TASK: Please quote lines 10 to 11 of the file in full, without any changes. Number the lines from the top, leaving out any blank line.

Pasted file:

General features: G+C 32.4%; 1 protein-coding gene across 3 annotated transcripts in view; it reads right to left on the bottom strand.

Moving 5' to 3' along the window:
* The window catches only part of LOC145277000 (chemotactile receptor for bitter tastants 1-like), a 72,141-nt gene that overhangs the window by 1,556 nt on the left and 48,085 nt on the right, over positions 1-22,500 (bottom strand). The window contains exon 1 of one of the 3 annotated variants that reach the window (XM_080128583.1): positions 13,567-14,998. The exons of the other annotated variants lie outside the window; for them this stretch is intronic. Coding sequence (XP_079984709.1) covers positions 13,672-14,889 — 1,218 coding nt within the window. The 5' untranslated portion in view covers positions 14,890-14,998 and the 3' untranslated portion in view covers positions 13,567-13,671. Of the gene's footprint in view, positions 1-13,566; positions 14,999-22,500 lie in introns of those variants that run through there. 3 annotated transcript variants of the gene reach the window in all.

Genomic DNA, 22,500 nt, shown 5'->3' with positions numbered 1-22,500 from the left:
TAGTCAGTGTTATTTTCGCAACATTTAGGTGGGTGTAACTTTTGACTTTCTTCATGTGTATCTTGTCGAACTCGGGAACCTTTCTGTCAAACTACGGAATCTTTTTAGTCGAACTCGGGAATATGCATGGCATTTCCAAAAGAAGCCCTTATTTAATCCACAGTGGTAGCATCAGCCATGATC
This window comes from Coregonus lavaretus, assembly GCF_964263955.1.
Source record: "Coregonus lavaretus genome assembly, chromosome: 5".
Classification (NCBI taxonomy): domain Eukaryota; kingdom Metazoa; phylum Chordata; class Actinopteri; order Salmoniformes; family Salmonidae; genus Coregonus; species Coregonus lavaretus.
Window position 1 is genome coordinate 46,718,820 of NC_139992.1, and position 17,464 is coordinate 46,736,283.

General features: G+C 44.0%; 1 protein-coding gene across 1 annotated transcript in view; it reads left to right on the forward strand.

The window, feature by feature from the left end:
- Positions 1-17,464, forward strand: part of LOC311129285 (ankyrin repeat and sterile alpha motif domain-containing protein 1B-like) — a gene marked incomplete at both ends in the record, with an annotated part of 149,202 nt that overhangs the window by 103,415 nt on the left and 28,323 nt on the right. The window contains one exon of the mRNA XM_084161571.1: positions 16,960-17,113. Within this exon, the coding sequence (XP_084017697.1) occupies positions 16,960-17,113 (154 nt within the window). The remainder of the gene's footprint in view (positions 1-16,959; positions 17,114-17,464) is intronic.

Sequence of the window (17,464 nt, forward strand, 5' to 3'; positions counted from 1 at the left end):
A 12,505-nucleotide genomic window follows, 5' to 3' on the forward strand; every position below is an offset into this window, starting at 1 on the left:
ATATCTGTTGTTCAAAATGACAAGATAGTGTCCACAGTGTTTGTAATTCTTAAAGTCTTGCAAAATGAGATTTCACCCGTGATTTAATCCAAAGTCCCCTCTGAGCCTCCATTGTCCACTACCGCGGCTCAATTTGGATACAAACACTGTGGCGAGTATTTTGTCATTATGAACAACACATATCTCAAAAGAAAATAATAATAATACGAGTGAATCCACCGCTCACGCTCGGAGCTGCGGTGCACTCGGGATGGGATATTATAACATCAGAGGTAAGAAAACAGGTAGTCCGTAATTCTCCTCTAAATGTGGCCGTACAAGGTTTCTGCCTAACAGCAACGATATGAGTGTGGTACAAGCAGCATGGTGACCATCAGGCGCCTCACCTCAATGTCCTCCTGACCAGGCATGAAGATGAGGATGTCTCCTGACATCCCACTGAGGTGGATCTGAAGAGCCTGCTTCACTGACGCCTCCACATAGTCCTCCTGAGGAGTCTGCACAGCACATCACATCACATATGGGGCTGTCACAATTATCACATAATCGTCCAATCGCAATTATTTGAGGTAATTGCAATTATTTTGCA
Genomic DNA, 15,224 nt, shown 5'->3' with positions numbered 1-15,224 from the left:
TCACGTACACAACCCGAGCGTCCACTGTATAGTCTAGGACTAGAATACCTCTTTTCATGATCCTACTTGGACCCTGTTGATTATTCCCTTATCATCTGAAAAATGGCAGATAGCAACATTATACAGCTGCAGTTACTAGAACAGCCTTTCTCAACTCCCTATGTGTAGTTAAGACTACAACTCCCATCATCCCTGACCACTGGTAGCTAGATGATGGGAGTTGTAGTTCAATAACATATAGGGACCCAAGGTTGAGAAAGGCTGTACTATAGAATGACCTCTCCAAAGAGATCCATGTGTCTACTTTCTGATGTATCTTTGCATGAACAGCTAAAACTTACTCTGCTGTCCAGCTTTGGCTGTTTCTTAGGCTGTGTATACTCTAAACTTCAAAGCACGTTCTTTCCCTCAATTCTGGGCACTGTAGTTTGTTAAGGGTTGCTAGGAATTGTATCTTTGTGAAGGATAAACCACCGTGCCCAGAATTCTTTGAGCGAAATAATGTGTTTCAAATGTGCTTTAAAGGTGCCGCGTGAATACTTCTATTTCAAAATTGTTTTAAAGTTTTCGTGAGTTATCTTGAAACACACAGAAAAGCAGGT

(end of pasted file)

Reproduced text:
General features: G+C 44.0%; 1 protein-coding gene across 1 annotated transcript in view; it reads left to right on the forward strand.

The window, feature by feature from the left end: